America's black-white divide 'has got worse'

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The Independent Online
A QUARTER of a century after a report commissioned by President Lyndon Johnson detailed the extent of lingering racial segregation in American society, a follow-up study released yesterday argues that for the most part the divisions identified then either apply today or have actually worsened.

Known as the Kerner Commission, the panel appointed to investigate black-white disparities after the Watts riot of 1965 concluded in 1968 that America was 'moving toward two societies, one black, one white - separate and unequal'. According to the new report, that warning has become not less but 'more relevant'.

The new study, compiled specifically as a sequel to the Kerner work, has been published by the Eisenhower Foundation, a body set up by the former president's younger brother. Its findings, which coincide with the start of a second trial of four the white policemen in the Rodney King case, will come as a fresh jolt to America's troubled conscience.

It will also provide added impetus for the Clinton administration to detail its own plans to address the problems. President Bill Clinton's plans are not so much aimed at blacks themselves but at the decaying urban centres, where a large proportion of blacks live.

Though the report's conclusions - advocating a sharp increase in expenditure on urban renewal and youth education - coincide fairly substantially with President Clinton's own plans for city centres, in some respects they depart from the White House view. In particular, it argues against the creation of special 'enterprise zones' in urban centres, where investment is encouraged by tax incentives, arguing they have been ineffective. Mr Clinton has just promised to spend heavily on extending enterprise zones.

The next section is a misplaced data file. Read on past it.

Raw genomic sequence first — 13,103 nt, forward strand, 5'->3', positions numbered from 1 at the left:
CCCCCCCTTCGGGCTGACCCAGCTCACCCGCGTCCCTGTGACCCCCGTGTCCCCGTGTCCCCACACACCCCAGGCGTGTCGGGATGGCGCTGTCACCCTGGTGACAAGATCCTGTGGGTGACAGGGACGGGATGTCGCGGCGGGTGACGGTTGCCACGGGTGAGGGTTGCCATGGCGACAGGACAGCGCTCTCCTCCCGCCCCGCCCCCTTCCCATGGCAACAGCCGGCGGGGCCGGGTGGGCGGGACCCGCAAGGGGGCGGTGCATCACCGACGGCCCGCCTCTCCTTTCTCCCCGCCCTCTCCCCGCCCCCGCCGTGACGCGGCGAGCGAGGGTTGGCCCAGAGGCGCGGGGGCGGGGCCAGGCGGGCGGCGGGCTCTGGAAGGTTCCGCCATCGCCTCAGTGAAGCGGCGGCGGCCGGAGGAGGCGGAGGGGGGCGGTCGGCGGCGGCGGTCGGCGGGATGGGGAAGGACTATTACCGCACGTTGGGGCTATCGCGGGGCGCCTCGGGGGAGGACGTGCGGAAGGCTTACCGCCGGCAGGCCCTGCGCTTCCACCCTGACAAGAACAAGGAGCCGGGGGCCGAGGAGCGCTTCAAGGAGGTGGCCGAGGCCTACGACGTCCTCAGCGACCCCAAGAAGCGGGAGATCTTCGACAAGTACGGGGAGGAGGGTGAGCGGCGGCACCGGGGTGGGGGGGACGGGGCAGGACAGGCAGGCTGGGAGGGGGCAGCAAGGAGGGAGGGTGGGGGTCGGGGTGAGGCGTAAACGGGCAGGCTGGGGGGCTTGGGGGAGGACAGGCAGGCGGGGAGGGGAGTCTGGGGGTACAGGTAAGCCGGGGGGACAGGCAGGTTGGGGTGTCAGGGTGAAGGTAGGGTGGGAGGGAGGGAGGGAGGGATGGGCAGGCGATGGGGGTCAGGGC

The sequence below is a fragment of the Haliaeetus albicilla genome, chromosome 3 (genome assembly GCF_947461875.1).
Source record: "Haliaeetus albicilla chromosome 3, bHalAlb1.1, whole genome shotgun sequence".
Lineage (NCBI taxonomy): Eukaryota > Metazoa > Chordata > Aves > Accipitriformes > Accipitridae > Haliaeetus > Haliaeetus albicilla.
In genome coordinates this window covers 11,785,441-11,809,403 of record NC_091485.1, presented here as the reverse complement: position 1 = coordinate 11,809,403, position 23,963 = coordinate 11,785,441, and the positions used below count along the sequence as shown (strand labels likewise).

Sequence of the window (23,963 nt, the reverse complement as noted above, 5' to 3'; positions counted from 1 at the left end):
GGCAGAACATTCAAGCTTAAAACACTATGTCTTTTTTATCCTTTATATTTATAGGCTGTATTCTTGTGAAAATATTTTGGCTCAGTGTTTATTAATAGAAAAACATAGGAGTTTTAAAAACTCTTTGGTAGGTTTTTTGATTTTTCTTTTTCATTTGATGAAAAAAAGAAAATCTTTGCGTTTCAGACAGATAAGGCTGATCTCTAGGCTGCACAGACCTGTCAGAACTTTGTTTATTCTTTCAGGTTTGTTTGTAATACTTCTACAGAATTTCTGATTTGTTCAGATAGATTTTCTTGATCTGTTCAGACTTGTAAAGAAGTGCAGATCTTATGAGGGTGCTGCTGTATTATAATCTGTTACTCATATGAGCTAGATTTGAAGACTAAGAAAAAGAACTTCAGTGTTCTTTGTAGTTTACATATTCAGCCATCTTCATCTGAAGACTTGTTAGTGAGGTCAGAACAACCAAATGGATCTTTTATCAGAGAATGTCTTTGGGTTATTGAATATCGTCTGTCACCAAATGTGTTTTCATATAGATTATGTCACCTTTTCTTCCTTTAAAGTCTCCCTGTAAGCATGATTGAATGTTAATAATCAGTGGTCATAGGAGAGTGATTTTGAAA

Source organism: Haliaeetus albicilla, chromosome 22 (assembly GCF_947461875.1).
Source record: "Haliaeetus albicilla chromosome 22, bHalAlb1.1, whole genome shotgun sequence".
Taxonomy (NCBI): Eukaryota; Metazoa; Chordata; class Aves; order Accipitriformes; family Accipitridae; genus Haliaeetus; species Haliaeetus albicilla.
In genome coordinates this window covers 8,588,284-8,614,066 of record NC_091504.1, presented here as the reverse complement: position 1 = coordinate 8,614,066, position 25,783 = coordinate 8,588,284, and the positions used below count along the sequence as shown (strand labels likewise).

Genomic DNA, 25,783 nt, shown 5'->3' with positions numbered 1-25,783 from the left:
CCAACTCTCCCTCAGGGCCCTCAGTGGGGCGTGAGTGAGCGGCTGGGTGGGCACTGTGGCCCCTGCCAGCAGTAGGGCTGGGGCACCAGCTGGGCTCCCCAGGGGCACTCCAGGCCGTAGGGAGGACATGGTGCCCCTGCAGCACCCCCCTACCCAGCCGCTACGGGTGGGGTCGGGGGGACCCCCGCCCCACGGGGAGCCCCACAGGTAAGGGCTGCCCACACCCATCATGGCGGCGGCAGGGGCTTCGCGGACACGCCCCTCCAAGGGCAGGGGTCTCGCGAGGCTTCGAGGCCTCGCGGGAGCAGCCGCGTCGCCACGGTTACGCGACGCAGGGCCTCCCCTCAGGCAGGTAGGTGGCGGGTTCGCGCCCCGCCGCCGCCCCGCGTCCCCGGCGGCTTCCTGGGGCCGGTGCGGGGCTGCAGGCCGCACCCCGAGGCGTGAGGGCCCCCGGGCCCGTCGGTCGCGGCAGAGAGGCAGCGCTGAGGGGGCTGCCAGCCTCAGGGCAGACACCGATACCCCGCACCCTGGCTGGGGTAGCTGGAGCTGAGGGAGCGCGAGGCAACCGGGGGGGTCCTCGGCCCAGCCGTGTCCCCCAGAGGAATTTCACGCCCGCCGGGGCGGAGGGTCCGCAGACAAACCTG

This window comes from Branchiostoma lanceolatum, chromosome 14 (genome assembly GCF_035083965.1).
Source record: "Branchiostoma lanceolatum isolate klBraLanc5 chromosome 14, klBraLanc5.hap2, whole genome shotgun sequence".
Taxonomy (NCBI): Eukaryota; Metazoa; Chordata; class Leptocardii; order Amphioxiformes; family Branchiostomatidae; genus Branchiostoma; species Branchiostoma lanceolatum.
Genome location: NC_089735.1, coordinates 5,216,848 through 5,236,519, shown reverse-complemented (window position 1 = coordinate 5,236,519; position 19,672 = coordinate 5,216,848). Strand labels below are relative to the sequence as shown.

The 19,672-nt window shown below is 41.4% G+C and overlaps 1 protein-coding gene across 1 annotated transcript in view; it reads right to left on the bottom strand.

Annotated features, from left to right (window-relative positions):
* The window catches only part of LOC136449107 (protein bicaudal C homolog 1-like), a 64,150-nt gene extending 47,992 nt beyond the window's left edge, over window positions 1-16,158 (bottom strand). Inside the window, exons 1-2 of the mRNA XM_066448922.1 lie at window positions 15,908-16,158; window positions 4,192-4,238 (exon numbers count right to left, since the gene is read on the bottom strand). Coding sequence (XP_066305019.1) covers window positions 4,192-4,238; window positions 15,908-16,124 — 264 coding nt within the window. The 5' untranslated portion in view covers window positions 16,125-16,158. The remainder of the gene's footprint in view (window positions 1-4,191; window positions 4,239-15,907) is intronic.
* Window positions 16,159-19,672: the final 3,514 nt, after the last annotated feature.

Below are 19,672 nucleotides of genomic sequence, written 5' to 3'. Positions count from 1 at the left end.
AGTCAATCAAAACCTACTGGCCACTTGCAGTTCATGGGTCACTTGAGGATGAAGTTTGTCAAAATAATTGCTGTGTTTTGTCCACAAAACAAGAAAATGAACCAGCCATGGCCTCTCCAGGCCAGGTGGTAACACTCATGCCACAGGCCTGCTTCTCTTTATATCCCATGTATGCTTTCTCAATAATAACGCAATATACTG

Not everyone will necessarily accept the overwhelmingly bleak tone of the new report's conclusions. Those with a more optimistic view, point to the progress made, for instance, in integrating police forces and schools since 1968 and to the emergence of a strong black middle class.

'Yes, there have been some improvements,' concedes Lynn Curtis, the president of the Eisenhower Foundation. 'But, in spite of that, the downside is considerably worse.' All together, the foundation calls for an enormous spending programme of dollars 300bn ( pounds 212bn) over 10 years to address the problems.

The report candidly places some of the blame for the continuing racial tensions and disparities on the two former Republican presidents and their policies during the 1980s, Ronald Reagan and George Bush. It was a period, the study, says of 'federal disinvestments' in inner cities, when 'the rich got richer and the poor got poorer'.

While accepting that a body of fairly well-off blacks has emerged in all American cities, the report's authors emphasise that the situation among the majority who remain disadvantaged has, by contrast, worsened. The social tensions fed by this are further exacerbated by new factors not present 25 years ago, such as the arrival of new racial groups, notably the Hispanics, suffering similar disparities and frustrations.

Many of the bald statistics in the report are certain to prompt renewed alarm. Since 1968, the report says, life expectancy among blacks has declined, while broad measures of infant mortality, unemployment and poverty have all risen. Child death rates in cities such as Detroit and Washington DC in the 1980s were equivalent to those in China and the Soviet Union, it suggests.

Scrutiny of the economic conditions of the black community, as compared to whites, reveals that unemployment is twice as high and the poverty rates three times as great. Black male earnings are less than three-quarters those of their white equivalents and the median income of black families is 57 per cent of white families.

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